We may never know what role, if any, former Chicago Police Supt. Garry McCarthy, television reporter Tamron Hall, the Rev. Jesse Jackson or a strip-club boss played in the break-up of the marriage between former U.S. Rep. Jesse Jackson Jr. and former Ald. Sandi Jackson.

The former power couple who wound up convicted felons finalized their contentious divorce in a Washington, D.C. courtroom on Friday, and the former congressman’s attorney said “no aspects of the settlement will be public.”

The attorney also said the hearing ended with the former couple sharing a hug.

The quiet and seemingly harmonious end comes after a series of explosive filings in which the two often seemed to be trying to outdo one another with accusations of “extra-marital affairs” and attempts to drag various parties into the proceedings — with no public explanation of why.

The pair married in 1991 and launched their contentious divorce proceedings in January 2017.

“Today — Jesse and Sandi Jackson divorced after 27 years of marriage and resolved all outstanding legal issues between them. While the marriage has ended, the party’s commitment to their family continues and each of them looks forward to working collaboratively and cooperatively for the benefit of their children and rebuilding an amicable friendship in the future,” said Jackson Jr’s attorneys Brendan Hammer and Julius P. Terrell., as well as Sandi Jackson’s attorney Chandra Walker Holloway. “While this case was often contentious, the parties ultimately resolved their disputes in person and respectfully — at the settlement table.”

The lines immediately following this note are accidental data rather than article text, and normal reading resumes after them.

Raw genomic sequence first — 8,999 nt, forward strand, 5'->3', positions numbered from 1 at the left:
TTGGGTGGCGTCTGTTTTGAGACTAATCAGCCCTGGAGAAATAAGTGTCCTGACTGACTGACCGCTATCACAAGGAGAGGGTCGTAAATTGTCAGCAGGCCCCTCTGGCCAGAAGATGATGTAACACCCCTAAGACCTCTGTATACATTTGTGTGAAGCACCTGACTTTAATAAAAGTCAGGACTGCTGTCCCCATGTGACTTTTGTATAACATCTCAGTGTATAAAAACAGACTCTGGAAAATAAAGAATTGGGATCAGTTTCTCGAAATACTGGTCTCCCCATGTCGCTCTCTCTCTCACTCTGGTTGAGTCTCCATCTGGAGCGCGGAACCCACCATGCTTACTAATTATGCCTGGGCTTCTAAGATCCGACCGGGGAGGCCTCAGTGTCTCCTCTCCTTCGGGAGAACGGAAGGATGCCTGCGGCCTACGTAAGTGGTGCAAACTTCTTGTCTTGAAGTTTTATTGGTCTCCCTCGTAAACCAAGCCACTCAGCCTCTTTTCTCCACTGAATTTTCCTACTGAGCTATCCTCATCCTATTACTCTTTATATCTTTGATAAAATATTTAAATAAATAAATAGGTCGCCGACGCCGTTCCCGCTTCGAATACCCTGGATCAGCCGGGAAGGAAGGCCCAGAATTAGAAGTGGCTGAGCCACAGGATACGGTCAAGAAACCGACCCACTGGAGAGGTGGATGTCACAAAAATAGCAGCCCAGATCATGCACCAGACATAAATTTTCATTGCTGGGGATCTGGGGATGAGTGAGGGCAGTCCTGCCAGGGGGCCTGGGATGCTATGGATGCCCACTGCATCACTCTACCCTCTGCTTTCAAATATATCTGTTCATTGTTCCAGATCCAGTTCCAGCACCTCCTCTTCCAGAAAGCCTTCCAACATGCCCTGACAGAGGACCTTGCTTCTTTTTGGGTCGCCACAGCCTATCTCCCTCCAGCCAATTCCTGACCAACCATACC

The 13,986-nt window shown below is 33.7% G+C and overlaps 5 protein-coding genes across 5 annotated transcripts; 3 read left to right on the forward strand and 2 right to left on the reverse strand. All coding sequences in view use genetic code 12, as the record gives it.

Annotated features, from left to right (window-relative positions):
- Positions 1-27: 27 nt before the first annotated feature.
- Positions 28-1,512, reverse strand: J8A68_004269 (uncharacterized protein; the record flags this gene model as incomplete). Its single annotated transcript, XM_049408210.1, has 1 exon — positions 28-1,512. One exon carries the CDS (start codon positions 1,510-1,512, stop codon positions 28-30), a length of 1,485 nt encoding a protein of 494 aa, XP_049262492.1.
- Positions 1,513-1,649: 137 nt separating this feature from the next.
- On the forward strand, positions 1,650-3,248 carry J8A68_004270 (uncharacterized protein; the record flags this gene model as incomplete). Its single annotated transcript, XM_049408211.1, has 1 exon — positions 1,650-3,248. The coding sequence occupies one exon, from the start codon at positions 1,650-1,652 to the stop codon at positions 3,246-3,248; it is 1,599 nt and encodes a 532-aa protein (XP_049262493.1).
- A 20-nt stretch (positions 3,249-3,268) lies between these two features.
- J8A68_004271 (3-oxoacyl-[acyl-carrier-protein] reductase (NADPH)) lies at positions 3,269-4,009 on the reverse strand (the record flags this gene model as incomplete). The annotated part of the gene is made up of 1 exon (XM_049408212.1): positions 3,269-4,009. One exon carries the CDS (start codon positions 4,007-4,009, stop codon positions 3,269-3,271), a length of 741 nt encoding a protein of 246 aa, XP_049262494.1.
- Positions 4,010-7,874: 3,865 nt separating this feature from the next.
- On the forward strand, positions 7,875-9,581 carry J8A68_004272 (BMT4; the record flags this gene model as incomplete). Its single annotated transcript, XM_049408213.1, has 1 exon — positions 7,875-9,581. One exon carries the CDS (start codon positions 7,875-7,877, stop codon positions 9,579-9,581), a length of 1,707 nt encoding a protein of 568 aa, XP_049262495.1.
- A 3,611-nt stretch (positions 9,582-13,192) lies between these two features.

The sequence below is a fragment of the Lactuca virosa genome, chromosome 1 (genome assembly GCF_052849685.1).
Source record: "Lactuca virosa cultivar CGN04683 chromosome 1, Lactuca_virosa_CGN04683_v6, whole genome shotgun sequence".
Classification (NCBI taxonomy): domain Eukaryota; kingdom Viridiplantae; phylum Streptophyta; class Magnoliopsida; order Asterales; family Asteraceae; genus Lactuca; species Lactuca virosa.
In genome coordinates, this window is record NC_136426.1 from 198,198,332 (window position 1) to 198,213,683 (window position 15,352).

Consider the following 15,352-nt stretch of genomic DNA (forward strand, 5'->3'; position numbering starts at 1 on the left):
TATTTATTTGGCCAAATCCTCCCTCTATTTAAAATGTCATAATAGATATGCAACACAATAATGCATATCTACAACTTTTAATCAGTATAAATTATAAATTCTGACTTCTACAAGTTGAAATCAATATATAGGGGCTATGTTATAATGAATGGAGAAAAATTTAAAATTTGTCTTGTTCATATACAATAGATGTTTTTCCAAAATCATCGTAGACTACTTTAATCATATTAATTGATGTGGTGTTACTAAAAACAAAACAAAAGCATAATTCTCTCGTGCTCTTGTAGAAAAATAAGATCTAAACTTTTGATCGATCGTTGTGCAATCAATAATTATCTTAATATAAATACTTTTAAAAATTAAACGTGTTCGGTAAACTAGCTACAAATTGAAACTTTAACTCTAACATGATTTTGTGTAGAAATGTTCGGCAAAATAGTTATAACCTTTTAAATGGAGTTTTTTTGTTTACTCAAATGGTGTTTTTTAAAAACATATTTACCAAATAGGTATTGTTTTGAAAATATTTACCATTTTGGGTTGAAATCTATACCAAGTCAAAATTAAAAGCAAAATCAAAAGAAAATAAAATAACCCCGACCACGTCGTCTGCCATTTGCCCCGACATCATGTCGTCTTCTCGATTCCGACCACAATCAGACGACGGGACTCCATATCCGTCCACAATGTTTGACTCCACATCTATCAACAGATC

Just eight months ago, Sandi Jackson sought to make Hall, the senior Jackson, a strip-club boss and a model whom Jesse Jackson Jr. has acknowledged was a “social acquaintance” part of the divorce case, court filings showed.

And Jackson Jr. had tried to bring McCarthy; Rick Simon, a former Chicago Police sergeant who now runs a cleaning company with city contracts, and former Chicago Police officer James Love into the case.

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The case was first carried out in both Chicago and D.C., but both agreed to try to resolve it in the nation’s capital, where Sandi Jackson and the couple’s two children, their 14-year-old son and 17-year-old daughter, live.

The finances of the former couple remain a mystery, although Jackson Jr. last April said they were $1.8 million in debt thanks to legal bills from their federal criminal prosecution and mounting fees from the divorce. In court documents, Jackson Jr.’s attorneys said he was living off of $125,000 in workers’ compensation and disability payments. After 17 years in Congress, Jackson Jr. in 2012 took a leave of absence for treatment of bipolar disorder.

In April 2017, the pair — who each served prison time for diverting $750,000 in political campaign contributions for their personal use — had agreed to mediate their divorce case to avoid a potentially sensational trial where allegations of “extramarital affairs” could be publicly detailed, according to court records. When mediation fizzled, a trial date was set for January 2018. But their lawyers now say the two have amicably settled.